Christmas festivities as crafts and food are part of how we prepare for festivity. The separation of Advent and Christmas is not an issue for many, but with burnout prevalent, the rush to get it all done overwhelming a supposed season of peace, Advent practices might just present the solution. 

We may not be able to shape our home life the way we want. We cannot alter the past. But we can create tangible ways to delay gratification that will not only help us to grow in patience but also help us increase our enjoyment of intentional celebration. 

Something to think about, with or without marshmallows.

Christmas time has come and gone

Yesterday, in the Catholic Church, we celebrated the Baptism of Christ, which marks the closing of the Christmas season. For all of you who find yourselves saying, “I just hate Christmas to end” I think the answer is the Catholic way. We spent Advent in preparation and anticipation. Following Christmas we have the octave of Christmas. In this case “octave” means it is basically Christmas every day for eight days. The octave is held within the traditional twelve days of Christmas which lead up to Epiphany, when the Wise Men from the East found the Christ child, and another week of revelry we call the Christmas season. There are beautiful feasts and beautiful traditions, all rich in meaning, symbolism and ripe for reflection. This was our first year successfully incorporating traditions we’ve dreamed of into our family. We didn’t achieve everything. I over did it with the crafts. But we are finding our way and every step forward is a beautiful step, especially considering we both come from families whose Christmas traditions have more to do with December 25th than the entire season.

Here are some photos of how the decorating adapted throughout the season:

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Our tree was beautiful, a beautiful temptation for our two year old so we brought out our “corral” which is a sort of octagonal baby fence. We did this past the two years. Each year I like the look less and less. This year I supplemented it with a couple white tablecloths. It helped, if you can believe it.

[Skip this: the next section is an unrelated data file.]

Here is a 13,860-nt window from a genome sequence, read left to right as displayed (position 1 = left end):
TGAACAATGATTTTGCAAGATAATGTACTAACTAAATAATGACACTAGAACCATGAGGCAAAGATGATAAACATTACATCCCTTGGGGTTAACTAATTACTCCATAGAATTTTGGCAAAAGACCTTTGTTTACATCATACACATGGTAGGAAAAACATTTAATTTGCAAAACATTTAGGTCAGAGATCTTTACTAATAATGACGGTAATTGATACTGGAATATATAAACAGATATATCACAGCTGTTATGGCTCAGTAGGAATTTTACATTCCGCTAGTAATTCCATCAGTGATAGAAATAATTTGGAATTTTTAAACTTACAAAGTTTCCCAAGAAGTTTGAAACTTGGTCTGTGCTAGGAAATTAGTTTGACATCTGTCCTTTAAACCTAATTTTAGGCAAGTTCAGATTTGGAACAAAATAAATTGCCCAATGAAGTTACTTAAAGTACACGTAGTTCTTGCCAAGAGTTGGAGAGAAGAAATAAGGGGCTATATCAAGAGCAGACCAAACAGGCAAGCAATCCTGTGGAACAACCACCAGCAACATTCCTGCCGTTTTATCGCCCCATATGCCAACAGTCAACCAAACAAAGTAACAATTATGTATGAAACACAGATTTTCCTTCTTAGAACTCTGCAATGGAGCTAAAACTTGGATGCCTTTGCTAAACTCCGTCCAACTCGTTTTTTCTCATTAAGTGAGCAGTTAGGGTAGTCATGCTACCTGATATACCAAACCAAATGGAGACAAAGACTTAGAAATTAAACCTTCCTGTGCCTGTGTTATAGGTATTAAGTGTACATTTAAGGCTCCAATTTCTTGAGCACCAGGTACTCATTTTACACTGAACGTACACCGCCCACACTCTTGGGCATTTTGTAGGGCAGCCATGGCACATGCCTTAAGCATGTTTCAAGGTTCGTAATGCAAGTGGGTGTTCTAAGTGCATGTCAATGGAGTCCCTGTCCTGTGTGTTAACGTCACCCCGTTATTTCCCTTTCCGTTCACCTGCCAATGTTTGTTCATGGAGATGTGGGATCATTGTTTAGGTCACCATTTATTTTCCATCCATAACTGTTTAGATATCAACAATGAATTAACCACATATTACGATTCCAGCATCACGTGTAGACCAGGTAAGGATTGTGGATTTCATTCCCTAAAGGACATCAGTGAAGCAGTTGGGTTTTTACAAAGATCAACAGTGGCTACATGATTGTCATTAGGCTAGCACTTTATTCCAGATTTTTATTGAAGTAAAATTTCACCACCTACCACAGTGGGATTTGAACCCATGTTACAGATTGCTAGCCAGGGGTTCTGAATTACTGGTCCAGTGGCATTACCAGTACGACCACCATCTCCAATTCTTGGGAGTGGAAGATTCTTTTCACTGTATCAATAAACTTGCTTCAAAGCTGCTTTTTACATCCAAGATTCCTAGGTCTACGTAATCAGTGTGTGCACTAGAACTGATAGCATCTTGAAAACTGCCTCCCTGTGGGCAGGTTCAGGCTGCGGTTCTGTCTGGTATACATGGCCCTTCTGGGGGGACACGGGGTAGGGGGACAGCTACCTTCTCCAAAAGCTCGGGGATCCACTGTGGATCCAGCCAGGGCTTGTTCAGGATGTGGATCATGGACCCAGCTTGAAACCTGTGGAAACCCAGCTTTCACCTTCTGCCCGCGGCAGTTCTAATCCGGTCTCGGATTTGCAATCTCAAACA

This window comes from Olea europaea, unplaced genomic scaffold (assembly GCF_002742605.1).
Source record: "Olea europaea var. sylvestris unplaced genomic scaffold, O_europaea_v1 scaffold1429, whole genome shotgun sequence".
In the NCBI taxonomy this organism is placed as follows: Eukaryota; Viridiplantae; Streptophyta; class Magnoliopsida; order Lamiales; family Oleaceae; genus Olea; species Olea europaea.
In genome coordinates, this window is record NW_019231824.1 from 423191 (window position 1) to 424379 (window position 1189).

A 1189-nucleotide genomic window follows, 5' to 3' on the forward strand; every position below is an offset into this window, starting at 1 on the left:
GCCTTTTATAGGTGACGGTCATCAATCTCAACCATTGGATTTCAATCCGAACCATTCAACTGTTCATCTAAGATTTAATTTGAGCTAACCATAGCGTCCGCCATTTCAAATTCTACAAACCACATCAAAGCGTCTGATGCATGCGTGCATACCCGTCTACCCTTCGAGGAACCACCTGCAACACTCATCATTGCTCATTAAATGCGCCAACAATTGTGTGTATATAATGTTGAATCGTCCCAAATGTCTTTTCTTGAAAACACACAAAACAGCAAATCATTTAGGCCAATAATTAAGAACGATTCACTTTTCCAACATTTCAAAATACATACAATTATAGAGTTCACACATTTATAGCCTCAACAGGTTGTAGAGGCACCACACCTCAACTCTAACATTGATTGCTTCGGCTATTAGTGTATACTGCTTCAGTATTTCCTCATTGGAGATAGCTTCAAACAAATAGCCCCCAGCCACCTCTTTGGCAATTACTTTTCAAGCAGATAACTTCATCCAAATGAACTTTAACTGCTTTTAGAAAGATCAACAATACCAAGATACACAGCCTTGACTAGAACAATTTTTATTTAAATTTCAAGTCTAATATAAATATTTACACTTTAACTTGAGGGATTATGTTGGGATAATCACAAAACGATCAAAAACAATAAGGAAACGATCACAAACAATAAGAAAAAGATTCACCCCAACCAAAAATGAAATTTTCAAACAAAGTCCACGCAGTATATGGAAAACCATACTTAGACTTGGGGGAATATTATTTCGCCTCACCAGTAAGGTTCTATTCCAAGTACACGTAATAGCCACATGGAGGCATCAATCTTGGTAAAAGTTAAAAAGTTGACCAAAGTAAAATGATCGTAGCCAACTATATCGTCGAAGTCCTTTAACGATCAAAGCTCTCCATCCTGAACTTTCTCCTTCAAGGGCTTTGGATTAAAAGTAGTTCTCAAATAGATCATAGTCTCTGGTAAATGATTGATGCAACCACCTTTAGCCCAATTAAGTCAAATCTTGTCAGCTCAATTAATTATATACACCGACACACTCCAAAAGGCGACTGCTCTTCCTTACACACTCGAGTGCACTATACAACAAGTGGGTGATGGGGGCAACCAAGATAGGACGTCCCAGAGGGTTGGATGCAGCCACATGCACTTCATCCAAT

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For Christmas my mother gave me an exquisite silky, indigo, beaded pillow from Pier 1.

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A little before Christmas I received spousal permission to purchase this print “A New England Winter” by Currier & Ives. The perfect frame was purchased from Michael’s. You can’t see it is here but it has a sort of rustic wood textural finish to the frame, which complements the rustic setting of the print. The print is doubly special to me: it represents the vision of winter I have in my head and connects to our dishes, purchased during our time in Virginia, also Currier & Ives.

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The Nutcracker had a comfortable home atop some vintage red wood boxes.

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With the arrival of the Currier & Ives print, the vintage ornaments moved from the mirror to the chandelier.

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On a shopping trip in Walnut Creek I found this star at Pottery Barn on clearance for $6. I don’t remember ever seeing it in the catalogs. It is not technically a tree topper, but I used some florist wire and viola!

 

I began this post sharing the development of our family traditions. Let me return to that.

Hot chocolate! Our favorite is the peppermint hot chocolate from Trader Joe’s made with real dark chocolate and a subtle peppermint taste, perfect for enjoying but not overdoing it. Do we give it to the children? Not yet. This year we used chocolate flavored “shakeables” from Melaleuca, a nutrition shake for children. See the delight?